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Farmworkers lost in the Supreme Court. What about the rest of labor?

Rachel Rekowski - Law Clerk at Freking Myers & Reul
June 2021 Supreme Court decision – Cedar Point Nursery v. Hassid

In 1975, California became the first state in the nation to grant collective bargaining rights to farmworkers. A few months later, the newly-created agricultural labor board adopted a regulation that allowed union organizers to access farm property in order to educate workers on their union rights. Organizers were permitted to enter worksites in the hour before and after work and during lunch breaks for up to 120 days a year. The regulation was a major victory for the farmworkers’ movement led by Cesar Chavez, who saw meeting with workers in the fields as the only practical way to organize because many agricultural workers are nomadic, poorly educated on their labor rights, and living in remote areas.
In Cedar Point Nursery v. Hassid, the Supreme Court considered whether California’s access regulation violates the Takings Clause of the Fifth Amendment of the Constitution which reads: “Nor shall private property be taken for public use, without just compensation.” Chief Justice Roberts, writing for the majority, held that California’s regulation “grants labor organizations a right to invade the growers’ property,” and therefore, it amounted to a taking of private property without just compensation. The decision favors property rights over the rights of working people to collectively organize. In fact, the majority opinion did not mention the reality farmworkers face if unions cannot reach them in the fields. Many farmworkers will have no way to learn about their labor rights, leaving them vulnerable to abuse.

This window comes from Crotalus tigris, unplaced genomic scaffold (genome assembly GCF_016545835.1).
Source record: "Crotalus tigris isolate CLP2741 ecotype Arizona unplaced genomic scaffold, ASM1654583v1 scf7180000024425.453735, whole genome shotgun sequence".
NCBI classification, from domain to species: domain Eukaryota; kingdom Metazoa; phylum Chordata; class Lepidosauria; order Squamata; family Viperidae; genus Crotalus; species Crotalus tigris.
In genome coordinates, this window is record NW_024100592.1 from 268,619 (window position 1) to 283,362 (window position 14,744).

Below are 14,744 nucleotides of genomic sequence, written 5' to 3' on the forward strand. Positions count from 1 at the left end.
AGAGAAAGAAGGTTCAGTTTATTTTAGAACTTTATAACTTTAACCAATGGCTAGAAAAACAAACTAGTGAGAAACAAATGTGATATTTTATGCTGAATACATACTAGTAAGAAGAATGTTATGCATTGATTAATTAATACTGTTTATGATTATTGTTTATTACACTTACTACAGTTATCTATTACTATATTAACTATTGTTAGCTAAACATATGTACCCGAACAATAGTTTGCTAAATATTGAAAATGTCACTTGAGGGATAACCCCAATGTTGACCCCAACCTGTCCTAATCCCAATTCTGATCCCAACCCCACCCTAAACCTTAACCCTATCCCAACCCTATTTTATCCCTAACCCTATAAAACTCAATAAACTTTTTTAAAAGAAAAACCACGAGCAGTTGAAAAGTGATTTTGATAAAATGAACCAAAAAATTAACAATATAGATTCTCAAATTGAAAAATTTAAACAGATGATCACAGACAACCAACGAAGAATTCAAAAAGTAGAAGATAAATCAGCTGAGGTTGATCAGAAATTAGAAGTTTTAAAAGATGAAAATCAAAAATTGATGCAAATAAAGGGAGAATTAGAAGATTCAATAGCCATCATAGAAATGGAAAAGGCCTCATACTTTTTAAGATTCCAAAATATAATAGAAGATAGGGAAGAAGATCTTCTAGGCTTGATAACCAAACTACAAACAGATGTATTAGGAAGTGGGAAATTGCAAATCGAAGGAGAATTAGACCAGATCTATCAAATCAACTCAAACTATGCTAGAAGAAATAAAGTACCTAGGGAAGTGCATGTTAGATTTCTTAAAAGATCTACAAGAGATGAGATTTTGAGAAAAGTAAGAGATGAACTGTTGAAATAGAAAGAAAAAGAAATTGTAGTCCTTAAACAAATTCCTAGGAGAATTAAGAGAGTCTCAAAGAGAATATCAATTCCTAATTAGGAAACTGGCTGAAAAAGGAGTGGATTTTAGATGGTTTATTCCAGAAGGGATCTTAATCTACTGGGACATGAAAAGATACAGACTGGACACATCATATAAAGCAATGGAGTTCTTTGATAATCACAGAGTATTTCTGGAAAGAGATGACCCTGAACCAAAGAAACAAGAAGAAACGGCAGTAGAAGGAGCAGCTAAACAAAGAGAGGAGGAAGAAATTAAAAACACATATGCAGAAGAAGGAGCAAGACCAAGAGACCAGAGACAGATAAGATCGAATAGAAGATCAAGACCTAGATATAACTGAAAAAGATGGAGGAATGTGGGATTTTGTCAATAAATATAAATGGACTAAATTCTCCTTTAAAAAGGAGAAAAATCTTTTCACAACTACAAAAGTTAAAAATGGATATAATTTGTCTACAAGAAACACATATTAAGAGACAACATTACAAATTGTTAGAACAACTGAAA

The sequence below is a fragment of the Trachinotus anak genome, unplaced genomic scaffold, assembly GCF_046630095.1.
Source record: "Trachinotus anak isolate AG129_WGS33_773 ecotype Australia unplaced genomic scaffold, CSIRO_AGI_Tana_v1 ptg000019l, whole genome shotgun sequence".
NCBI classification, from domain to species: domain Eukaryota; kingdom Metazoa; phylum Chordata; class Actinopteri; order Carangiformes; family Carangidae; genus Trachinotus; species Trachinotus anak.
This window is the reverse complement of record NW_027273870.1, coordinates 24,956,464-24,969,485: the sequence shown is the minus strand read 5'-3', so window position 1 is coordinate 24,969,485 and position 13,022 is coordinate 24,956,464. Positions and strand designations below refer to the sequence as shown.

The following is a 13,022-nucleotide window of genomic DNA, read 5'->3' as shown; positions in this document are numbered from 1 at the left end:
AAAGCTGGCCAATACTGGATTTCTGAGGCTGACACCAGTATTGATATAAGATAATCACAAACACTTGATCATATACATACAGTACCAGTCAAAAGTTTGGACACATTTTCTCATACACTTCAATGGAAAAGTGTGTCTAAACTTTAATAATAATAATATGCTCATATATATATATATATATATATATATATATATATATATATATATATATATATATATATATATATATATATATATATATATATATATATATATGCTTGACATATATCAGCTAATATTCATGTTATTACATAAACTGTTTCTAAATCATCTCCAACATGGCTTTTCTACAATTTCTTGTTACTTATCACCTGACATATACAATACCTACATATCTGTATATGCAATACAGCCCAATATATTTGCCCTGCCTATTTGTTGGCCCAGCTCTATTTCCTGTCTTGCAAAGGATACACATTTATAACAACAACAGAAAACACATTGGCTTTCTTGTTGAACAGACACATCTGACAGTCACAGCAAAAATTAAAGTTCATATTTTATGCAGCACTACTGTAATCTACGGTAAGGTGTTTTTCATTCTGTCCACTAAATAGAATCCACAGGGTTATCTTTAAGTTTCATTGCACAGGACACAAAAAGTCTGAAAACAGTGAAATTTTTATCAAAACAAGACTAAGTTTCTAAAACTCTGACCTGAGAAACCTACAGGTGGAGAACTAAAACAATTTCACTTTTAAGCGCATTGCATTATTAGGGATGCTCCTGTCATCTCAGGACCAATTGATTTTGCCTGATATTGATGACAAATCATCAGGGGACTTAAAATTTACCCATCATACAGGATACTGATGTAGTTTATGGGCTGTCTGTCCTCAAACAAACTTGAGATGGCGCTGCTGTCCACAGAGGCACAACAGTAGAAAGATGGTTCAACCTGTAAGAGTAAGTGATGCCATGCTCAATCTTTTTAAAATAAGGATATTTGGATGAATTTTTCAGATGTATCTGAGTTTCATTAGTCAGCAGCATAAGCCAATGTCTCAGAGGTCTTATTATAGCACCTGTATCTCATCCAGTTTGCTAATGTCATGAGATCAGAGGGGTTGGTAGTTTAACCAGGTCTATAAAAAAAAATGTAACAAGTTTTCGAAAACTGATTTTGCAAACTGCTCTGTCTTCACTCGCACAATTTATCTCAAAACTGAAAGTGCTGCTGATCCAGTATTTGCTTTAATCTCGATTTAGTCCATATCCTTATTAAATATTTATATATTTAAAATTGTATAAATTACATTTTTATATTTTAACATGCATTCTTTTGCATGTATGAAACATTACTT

Why do farmworkers need state labor protections?

The National Labor Relations Act (NLRA) is the federal law that governs collective bargaining, giving most employees the right to join a union and negotiate a contract free from employer intimidation and retaliation. However, when Congress passed the NLRA in 1935, farmworkers were specifically excluded. According to historians, the exclusion of farmworkers (and domestic workers) from the act was motivated by racial animus, as most workers in those jobs were mainly Black and Latino. 86 years later, farmworkers remain excluded from the NLRA.
Congress also excluded farmworkers from the Fair Labor Standards Act (FLSA), which guarantees workers a minimum wage, overtime pay, and other job protections. In 1966, the FLSA was amended to partially include farmworkers in some parts of the law, but farmworkers remain ineligible for overtime pay unless state law requires it.
As a result of these exclusions, farmworkers face brutal working conditions with low pay, and many fear retaliation if they speak up or try to organize. That is why farmworkers rely on states to pass legislation. In states without collective bargaining protections, farmworkers can still form a union, but the employer does not have to negotiate with them and can legally retaliate against workers.

What effect will the Supreme Court decision have on organized labor going forward?

The latest decision from the Supreme Court is no doubt a blow to organized labor and another decision that limits the power of unions. But practically, the Cedar Point Nursery decision seems to only effect California farmworker unions because the access regulation is unique to California.
The law has limited union access to an employer’s property for decades. Generally, employers are allowed to forbid nonemployee union organizers from entering their property, unless the jobsite and employee housing places workers “beyond the reach” of a union’s reasonable communication efforts. Only a small portion of the American workforce qualify as being beyond the reach of a union, like some remote miners and offshore drillers. So, while the recent Cedar Point Nursery decision is unwelcome news and a major loss for California farmworkers, not much will practically change for most unions in the country.